At the meeting on the 19th an overwhelming majority of Alpharetta residents opposed putting a parking deck on site A, shown above on the left. Instead they preferred site D, shown above on the right. Those same sentiments have consistently been supported  by comments I have received at other meetings as well as the numerous emails and phone calls I have gotten from constituents.

Before the public was allowed to comment about their preferences of deck location I was largely agnostic as to which location was preferable. Of the three options presented above I felt options A and D were preferable but my concerns were primarily about their comparable size, scale and costs.

Both A and D have advantages and disadvantages and I wanted to hear from the people of Alpharetta before making a decision. Now that the people of Alpharetta have had a chance to provide their input it is clear their preference is for site D. There are many objective reasons for supporting site D but in addition to their objective points many residents also voice their opposition to site A based on a subjective evaluation that it would destroy the small town setting they want downtown.

Site A is definitely closer to businesses along Main Street but site D is certainly a viable option. If there was evidence site D was too far away from the commercial properties along Main Street I would never have supported Mayor Belle Isle and the rest of our council when we spent more than a million dollars to purchase it in the first place. So both A and D are viable options and would be a great improvement over the current parking situation downtown.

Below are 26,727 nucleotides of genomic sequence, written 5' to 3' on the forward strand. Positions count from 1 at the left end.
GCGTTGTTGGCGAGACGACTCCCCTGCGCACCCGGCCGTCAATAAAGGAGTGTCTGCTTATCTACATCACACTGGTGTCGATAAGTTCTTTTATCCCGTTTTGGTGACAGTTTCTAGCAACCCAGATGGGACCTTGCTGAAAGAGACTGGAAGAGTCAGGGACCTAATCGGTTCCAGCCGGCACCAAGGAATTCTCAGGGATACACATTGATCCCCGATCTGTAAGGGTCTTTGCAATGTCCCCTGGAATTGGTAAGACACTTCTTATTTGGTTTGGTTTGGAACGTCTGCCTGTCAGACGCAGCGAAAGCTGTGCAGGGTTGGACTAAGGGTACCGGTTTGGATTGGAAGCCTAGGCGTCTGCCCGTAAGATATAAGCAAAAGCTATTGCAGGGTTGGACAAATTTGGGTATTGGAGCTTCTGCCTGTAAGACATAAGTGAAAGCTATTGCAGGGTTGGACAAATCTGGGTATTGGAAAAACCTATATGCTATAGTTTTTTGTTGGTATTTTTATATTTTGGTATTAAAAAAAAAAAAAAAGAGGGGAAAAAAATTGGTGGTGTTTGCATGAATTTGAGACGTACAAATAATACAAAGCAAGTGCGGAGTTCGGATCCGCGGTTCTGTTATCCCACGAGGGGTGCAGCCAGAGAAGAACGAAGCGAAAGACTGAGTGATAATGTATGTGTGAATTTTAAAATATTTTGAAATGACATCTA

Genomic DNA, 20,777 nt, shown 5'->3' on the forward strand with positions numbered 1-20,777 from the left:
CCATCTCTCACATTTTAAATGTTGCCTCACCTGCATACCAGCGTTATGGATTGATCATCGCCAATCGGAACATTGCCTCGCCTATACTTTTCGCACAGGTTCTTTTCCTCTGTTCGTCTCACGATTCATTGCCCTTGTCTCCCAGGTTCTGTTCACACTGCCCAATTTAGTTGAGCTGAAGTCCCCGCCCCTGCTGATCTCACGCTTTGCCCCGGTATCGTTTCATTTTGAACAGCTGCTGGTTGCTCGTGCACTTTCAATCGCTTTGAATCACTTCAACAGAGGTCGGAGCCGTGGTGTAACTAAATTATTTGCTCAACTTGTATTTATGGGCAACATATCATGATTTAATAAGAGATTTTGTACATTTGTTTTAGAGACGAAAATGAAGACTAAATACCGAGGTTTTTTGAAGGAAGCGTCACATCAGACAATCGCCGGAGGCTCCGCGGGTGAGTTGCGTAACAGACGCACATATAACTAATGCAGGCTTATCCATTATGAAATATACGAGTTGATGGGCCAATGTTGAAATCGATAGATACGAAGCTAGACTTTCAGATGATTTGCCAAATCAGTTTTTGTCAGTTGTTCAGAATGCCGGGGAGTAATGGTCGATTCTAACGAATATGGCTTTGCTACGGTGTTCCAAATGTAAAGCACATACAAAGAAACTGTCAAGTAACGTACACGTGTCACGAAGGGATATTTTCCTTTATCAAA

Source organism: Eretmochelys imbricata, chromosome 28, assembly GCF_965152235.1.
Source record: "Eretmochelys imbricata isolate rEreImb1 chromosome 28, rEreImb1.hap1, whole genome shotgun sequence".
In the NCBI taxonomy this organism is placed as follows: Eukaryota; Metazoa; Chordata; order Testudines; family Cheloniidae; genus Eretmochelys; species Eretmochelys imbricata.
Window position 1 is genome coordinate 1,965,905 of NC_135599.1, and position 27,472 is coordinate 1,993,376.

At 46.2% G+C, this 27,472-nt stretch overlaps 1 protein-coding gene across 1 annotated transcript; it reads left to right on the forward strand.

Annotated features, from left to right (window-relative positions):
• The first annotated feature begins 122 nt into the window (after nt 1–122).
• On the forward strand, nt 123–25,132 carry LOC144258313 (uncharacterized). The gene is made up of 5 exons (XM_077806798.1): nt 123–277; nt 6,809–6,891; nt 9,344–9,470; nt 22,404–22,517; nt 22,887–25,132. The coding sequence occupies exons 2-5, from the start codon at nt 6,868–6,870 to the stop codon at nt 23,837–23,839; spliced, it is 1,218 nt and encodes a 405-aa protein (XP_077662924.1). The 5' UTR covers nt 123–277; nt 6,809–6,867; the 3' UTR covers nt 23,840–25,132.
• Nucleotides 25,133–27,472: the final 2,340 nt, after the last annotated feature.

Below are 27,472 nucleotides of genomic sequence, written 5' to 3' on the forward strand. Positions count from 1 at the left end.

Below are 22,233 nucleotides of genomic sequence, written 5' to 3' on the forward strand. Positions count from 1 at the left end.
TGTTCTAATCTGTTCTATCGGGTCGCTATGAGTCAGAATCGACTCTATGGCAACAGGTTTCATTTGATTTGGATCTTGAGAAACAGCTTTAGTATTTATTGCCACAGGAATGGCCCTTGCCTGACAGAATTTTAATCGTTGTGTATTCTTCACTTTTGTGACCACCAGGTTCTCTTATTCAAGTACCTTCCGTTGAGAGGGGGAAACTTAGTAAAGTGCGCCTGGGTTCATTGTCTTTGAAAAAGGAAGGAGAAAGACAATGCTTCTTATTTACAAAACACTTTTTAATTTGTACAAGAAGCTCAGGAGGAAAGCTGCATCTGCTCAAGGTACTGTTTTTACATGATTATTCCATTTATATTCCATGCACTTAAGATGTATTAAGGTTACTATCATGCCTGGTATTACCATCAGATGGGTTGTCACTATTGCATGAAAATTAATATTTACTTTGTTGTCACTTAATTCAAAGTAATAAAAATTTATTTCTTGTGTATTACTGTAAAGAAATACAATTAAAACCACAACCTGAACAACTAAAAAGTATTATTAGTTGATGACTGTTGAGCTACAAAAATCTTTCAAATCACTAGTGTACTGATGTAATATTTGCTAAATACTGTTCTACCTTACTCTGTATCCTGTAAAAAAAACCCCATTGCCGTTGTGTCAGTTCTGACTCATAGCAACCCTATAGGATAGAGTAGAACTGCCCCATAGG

The major difference I see at this point is that many of the commercial property and business owners around site A prefer it because it is 400 feet closer to their properties while the residents who have no financial  interest in either location prefer site D because that spot best preserves their vision for the future of downtown Alpharetta. Both sides have reasonable positions and neither is wrong. They just have different priorities and visions for downtown.

For now I will continue to work with our council, our staff, the public and local business owners to pursue a solution that addresses everyone’s concern. But many people are asking where I stand on this issue and they deserve an honest response so if I had to choose either site A or D today I would vote for site D on Milton Avenue.

For years Mayor Belle Isle has spoken about his goal of wanting the people of Alpharetta to call this their “hometown”. Now hundreds of people care passionately enough about downtown to speak up about what they want the heart of their hometown to be. It is an exciting sign that we are finally achieving “hometown” status.

So after years of trying to make Alpharetta the city our residents will call their hometown, I am far more concerned about what happens if those people lose faith we are making this the place they want it to be than I am about walking an extra 400 feet from the parking deck. We can always build a parking deck on site A if it becomes necessary in the future… but if we lose the faith of people who now call Alpharetta their hometown there is nothing this mayor and council will ever be able to do to regain it.